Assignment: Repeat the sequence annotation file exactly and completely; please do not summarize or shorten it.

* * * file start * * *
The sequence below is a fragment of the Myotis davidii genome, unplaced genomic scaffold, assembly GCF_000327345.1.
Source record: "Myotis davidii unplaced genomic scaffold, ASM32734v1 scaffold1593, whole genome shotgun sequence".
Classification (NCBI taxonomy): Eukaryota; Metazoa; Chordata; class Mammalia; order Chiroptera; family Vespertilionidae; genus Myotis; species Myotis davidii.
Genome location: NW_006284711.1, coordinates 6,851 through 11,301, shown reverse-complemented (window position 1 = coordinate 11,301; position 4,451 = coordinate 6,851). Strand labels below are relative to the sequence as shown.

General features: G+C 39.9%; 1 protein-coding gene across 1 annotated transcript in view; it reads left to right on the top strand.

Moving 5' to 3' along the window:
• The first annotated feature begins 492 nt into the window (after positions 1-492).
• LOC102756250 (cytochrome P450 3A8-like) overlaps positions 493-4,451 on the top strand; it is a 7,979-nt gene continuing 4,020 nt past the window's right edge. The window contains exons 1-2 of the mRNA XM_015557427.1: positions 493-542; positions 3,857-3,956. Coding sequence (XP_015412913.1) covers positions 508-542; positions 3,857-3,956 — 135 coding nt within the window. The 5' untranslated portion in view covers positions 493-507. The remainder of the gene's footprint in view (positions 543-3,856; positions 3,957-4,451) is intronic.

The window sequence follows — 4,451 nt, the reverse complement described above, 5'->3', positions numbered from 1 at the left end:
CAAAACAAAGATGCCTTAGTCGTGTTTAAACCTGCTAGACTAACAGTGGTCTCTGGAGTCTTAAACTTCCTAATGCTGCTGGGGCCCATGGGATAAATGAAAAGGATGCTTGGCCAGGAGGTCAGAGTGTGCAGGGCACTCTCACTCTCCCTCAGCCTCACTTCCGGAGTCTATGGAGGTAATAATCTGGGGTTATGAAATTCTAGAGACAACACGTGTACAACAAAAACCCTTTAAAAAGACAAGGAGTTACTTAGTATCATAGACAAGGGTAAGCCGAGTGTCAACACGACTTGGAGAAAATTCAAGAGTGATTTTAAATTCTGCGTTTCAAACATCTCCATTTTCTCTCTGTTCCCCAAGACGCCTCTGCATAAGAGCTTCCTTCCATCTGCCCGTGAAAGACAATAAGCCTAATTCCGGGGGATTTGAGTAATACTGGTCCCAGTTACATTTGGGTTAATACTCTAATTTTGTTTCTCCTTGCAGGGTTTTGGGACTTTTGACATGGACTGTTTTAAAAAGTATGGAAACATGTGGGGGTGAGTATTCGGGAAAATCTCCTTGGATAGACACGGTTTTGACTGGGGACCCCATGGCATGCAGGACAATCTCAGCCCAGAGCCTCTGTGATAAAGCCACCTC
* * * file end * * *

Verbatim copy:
The sequence below is a fragment of the Myotis davidii genome, unplaced genomic scaffold, assembly GCF_000327345.1.
Source record: "Myotis davidii unplaced genomic scaffold, ASM32734v1 scaffold1593, whole genome shotgun sequence".
Classification (NCBI taxonomy): Eukaryota; Metazoa; Chordata; class Mammalia; order Chiroptera; family Vespertilionidae; genus Myotis; species Myotis davidii.
Genome location: NW_006284711.1, coordinates 6,851 through 11,301, shown reverse-complemented (window position 1 = coordinate 11,301; position 4,451 = coordinate 6,851). Strand labels below are relative to the sequence as shown.

General features: G+C 39.9%; 1 protein-coding gene across 1 annotated transcript in view; it reads left to right on the top strand.

Moving 5' to 3' along the window:
• The first annotated feature begins 492 nt into the window (after positions 1-492).
• LOC102756250 (cytochrome P450 3A8-like) overlaps positions 493-4,451 on the top strand; it is a 7,979-nt gene continuing 4,020 nt past the window's right edge. The window contains exons 1-2 of the mRNA XM_015557427.1: positions 493-542; positions 3,857-3,956. Coding sequence (XP_015412913.1) covers positions 508-542; positions 3,857-3,956 — 135 coding nt within the window. The 5' untranslated portion in view covers positions 493-507. The remainder of the gene's footprint in view (positions 543-3,856; positions 3,957-4,451) is intronic.

The window sequence follows — 4,451 nt, the reverse complement described above, 5'->3', positions numbered from 1 at the left end:
CAAAACAAAGATGCCTTAGTCGTGTTTAAACCTGCTAGACTAACAGTGGTCTCTGGAGTCTTAAACTTCCTAATGCTGCTGGGGCCCATGGGATAAATGAAAAGGATGCTTGGCCAGGAGGTCAGAGTGTGCAGGGCACTCTCACTCTCCCTCAGCCTCACTTCCGGAGTCTATGGAGGTAATAATCTGGGGTTATGAAATTCTAGAGACAACACGTGTACAACAAAAACCCTTTAAAAAGACAAGGAGTTACTTAGTATCATAGACAAGGGTAAGCCGAGTGTCAACACGACTTGGAGAAAATTCAAGAGTGATTTTAAATTCTGCGTTTCAAACATCTCCATTTTCTCTCTGTTCCCCAAGACGCCTCTGCATAAGAGCTTCCTTCCATCTGCCCGTGAAAGACAATAAGCCTAATTCCGGGGGATTTGAGTAATACTGGTCCCAGTTACATTTGGGTTAATACTCTAATTTTGTTTCTCCTTGCAGGGTTTTGGGACTTTTGACATGGACTGTTTTAAAAAGTATGGAAACATGTGGGGGTGAGTATTCGGGAAAATCTCCTTGGATAGACACGGTTTTGACTGGGGACCCCATGGCATGCAGGACAATCTCAGCCCAGAGCCTCTGTGATAAAGCCACCTC